Suzanne Hutchins, investment manager and team leader of the Newton Real Return team pointed out how the sheer scale of global government support throughout the pandemic – buoyed by reaction to the Covid-19 pandemic – has helped stimulate a synchronised global recovery. While she highlighted there has been massive spending pledges into areas such as building out new schools, airports and transport links, she also pointed to growing attention in sustainable infrastructure areas such as renewable energy. This, she noted, was creating some attractive new prospects for investors.
“The trend towards addressing climate change and investing more sustainably means a lot of investment is being put towards renewable energy, electric vehicles and battery manufacturers. There are opportunities evolving in the semiconductor space as well and there will be broader beneficiaries of the trend beyond those of building construction, bricks and mortar operations,” she added.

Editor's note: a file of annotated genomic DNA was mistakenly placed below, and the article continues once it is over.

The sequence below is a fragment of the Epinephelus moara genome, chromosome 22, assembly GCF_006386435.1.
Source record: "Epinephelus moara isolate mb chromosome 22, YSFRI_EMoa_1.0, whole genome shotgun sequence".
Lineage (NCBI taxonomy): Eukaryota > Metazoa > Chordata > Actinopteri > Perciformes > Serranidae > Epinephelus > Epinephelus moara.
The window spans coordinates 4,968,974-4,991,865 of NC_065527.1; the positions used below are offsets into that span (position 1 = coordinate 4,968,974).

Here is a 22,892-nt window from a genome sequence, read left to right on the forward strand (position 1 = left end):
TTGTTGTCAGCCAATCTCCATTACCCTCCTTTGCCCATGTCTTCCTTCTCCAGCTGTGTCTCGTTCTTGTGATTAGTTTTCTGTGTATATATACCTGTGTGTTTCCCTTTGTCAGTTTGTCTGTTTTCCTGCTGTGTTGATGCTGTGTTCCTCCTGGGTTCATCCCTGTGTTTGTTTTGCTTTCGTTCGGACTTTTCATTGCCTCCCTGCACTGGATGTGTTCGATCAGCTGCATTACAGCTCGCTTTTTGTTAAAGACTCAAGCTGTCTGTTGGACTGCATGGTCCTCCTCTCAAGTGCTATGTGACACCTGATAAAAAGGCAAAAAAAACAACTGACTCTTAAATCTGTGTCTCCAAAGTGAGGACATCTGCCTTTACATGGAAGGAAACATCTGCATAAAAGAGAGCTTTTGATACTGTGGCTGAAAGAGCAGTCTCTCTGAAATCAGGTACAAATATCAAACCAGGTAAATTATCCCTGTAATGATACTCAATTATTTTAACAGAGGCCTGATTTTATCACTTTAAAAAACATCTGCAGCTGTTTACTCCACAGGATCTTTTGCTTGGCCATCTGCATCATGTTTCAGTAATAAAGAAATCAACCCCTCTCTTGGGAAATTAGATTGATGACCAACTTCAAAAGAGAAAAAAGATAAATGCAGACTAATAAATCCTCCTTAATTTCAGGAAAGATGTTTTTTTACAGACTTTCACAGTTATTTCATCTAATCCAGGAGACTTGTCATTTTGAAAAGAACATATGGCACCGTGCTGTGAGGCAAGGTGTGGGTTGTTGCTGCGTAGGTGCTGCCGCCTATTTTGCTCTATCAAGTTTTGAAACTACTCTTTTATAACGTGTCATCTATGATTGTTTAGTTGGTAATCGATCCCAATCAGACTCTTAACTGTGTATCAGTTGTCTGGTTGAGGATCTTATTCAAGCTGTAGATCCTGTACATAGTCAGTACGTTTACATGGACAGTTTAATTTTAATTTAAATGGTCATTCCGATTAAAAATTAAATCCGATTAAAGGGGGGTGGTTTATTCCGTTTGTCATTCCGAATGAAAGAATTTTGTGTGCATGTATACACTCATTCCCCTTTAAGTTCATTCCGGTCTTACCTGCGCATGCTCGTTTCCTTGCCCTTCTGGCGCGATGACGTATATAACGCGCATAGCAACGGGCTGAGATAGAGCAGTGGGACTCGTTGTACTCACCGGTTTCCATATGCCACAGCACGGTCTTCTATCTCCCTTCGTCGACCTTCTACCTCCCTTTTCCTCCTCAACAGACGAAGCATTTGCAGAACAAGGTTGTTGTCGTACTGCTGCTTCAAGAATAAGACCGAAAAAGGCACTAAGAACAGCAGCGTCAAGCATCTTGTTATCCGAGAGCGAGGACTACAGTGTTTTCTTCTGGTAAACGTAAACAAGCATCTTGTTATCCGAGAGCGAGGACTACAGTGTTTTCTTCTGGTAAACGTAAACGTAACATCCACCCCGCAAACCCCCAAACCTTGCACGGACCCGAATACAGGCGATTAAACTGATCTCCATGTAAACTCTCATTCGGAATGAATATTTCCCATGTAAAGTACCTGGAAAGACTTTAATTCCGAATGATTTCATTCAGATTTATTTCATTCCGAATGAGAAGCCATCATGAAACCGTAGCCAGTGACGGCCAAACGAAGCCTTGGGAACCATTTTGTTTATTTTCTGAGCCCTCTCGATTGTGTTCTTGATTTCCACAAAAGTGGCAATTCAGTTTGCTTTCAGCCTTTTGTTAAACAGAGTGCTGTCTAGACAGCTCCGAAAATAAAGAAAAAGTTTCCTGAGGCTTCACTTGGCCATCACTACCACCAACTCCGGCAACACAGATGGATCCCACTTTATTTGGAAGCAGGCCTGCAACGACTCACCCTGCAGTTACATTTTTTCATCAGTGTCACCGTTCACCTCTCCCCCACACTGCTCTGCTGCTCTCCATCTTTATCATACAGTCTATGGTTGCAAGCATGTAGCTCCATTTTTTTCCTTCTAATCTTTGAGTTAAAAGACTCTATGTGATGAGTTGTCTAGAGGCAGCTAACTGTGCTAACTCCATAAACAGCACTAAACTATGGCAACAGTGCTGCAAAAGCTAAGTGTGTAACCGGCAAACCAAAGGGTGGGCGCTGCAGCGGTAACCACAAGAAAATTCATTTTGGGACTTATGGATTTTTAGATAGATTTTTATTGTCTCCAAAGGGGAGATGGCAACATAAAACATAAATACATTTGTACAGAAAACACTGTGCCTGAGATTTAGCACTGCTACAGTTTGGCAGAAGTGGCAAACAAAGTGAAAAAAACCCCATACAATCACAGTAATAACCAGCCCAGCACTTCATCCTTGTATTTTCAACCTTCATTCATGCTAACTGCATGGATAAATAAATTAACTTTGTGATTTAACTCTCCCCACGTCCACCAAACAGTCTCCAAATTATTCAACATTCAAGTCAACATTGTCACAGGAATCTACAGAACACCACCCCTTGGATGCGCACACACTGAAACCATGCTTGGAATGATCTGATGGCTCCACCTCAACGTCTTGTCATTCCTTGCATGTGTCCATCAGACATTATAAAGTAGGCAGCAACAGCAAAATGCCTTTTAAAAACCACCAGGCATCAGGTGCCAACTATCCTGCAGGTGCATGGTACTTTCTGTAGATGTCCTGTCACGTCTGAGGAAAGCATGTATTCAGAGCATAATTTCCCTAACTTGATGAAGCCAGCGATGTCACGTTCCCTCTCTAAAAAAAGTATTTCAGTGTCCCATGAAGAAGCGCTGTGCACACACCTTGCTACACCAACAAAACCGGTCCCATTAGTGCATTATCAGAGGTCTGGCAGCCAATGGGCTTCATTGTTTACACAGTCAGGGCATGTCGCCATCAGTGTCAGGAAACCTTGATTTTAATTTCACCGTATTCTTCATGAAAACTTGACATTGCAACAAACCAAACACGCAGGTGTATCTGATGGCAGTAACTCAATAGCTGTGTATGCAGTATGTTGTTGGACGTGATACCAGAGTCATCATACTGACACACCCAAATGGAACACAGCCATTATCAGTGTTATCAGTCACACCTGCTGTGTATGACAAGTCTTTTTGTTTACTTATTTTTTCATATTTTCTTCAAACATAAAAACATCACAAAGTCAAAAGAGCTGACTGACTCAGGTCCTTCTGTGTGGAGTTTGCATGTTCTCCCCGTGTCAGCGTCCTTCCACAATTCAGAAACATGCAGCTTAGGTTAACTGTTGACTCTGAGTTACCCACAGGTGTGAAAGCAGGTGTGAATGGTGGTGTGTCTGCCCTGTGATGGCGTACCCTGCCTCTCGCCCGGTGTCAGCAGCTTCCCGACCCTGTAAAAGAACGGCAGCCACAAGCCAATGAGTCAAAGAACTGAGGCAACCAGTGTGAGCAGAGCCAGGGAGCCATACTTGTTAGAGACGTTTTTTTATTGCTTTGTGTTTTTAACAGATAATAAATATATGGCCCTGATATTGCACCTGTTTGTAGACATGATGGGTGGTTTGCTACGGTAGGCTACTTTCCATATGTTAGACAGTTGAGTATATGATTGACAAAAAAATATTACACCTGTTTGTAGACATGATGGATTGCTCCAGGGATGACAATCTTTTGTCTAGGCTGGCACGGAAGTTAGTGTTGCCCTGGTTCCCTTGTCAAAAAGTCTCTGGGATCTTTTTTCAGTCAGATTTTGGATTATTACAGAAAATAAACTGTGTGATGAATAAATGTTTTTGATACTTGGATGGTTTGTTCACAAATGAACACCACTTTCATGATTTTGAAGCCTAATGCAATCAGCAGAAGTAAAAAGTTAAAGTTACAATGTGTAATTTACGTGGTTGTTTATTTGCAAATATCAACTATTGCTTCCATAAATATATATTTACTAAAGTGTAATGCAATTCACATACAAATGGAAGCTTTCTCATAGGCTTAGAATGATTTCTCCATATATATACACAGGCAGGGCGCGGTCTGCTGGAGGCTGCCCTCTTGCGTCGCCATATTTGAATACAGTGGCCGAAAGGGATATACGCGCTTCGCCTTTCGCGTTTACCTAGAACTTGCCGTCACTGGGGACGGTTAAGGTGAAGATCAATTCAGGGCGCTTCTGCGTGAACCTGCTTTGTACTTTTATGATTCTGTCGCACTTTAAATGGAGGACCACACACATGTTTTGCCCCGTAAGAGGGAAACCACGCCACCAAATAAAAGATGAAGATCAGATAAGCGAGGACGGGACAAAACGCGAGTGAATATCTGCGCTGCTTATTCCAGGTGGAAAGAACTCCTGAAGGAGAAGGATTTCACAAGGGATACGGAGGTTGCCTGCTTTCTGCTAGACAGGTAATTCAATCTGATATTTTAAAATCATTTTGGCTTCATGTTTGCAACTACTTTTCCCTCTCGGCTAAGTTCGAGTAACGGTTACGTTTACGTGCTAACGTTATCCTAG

Considering this activity, Hutchins believes copper – an essential electronic component which is becoming increasingly scarce – has the potential to become “the new oil” of this investment climate.
Preparing for climate change
Mellon head of municipal bonds, Dan Rabasco pointed out innovations such as telemedicine and distance learning for schools had underlined the need for improved communications infrastructure in the US at both an urban and local level. Another important area he identified for infrastructure investment was transportation and the need for sound, reliable mass transit and improved road systems.